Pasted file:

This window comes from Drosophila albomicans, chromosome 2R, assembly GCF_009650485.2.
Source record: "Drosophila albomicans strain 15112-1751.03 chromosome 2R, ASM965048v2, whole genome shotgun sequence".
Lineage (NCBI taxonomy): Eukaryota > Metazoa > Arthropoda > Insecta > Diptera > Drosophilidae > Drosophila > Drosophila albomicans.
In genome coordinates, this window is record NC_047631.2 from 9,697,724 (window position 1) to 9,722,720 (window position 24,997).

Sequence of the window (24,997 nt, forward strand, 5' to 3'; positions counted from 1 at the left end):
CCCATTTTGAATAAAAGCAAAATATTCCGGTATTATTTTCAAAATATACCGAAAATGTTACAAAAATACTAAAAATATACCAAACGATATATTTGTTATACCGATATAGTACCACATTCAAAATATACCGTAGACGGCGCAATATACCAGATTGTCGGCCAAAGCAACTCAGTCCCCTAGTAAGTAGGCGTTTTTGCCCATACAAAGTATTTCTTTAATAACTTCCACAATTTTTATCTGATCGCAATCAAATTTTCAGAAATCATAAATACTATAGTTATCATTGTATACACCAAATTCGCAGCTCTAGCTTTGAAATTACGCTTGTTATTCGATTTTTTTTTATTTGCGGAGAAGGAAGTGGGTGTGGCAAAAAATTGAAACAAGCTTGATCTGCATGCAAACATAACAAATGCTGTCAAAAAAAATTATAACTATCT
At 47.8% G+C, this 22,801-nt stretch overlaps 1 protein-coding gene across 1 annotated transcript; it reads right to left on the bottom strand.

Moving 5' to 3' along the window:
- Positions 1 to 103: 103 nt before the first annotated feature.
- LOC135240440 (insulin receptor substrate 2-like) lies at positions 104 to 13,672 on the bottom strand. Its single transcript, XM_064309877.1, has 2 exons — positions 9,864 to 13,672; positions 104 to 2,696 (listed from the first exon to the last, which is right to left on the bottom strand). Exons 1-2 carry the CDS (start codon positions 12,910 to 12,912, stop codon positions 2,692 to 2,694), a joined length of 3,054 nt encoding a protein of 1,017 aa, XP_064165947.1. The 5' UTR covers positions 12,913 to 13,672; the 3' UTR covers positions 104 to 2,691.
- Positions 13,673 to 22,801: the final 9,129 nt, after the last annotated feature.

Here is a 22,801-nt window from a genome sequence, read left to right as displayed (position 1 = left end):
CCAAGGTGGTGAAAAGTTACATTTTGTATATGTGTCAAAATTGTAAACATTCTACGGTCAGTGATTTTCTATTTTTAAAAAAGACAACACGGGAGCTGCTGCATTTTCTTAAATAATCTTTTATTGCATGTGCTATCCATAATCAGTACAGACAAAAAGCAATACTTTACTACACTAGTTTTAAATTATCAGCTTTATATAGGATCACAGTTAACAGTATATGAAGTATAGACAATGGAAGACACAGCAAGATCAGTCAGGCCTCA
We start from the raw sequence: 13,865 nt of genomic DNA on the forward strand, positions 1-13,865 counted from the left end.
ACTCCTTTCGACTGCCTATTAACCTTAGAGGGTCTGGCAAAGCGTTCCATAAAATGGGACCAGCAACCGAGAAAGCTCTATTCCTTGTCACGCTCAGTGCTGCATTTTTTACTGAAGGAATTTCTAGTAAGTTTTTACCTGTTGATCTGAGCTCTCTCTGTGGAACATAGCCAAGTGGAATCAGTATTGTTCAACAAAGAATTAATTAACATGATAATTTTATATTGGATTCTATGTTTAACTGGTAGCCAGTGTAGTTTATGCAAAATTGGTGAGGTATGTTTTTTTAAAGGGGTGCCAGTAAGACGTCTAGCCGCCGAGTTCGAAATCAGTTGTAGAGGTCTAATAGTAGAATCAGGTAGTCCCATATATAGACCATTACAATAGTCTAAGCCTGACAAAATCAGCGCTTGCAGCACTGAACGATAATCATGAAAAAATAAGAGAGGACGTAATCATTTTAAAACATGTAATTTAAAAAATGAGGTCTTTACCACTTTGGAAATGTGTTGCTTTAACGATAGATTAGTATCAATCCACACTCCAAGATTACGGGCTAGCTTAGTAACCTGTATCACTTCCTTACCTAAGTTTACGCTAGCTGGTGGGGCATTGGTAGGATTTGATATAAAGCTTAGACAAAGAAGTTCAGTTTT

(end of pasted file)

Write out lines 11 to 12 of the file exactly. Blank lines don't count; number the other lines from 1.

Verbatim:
- Positions 13,673 to 22,801: the final 9,129 nt, after the last annotated feature.

Here is a 22,801-nt window from a genome sequence, read left to right as displayed (position 1 = left end):